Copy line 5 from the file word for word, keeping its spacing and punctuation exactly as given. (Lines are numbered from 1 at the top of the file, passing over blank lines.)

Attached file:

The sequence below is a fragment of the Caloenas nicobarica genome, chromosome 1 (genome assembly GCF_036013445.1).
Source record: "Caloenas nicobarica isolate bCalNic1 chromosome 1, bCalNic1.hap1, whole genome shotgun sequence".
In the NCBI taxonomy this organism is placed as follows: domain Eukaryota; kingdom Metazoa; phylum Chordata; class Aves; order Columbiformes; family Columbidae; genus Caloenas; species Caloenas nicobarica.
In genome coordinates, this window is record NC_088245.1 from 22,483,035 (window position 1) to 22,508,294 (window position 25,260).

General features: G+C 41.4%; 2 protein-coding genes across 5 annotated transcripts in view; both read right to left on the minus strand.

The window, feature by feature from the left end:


General features: G+C 41.4%; 2 protein-coding genes across 5 annotated transcripts in view; both read right to left on the minus strand.